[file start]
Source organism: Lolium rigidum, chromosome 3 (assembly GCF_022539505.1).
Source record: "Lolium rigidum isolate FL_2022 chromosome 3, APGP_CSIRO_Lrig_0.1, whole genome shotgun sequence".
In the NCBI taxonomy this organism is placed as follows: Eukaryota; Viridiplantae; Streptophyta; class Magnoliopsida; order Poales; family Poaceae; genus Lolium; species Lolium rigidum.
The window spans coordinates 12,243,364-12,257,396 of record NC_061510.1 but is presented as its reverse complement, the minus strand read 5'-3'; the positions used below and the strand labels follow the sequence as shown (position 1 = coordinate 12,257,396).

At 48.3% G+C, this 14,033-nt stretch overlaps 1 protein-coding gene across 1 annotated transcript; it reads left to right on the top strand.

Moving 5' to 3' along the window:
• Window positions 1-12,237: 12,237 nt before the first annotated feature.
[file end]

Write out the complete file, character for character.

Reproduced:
Source organism: Lolium rigidum, chromosome 3 (assembly GCF_022539505.1).
Source record: "Lolium rigidum isolate FL_2022 chromosome 3, APGP_CSIRO_Lrig_0.1, whole genome shotgun sequence".
In the NCBI taxonomy this organism is placed as follows: Eukaryota; Viridiplantae; Streptophyta; class Magnoliopsida; order Poales; family Poaceae; genus Lolium; species Lolium rigidum.
The window spans coordinates 12,243,364-12,257,396 of record NC_061510.1 but is presented as its reverse complement, the minus strand read 5'-3'; the positions used below and the strand labels follow the sequence as shown (position 1 = coordinate 12,257,396).

At 48.3% G+C, this 14,033-nt stretch overlaps 1 protein-coding gene across 1 annotated transcript; it reads left to right on the top strand.

Moving 5' to 3' along the window:
• Window positions 1-12,237: 12,237 nt before the first annotated feature.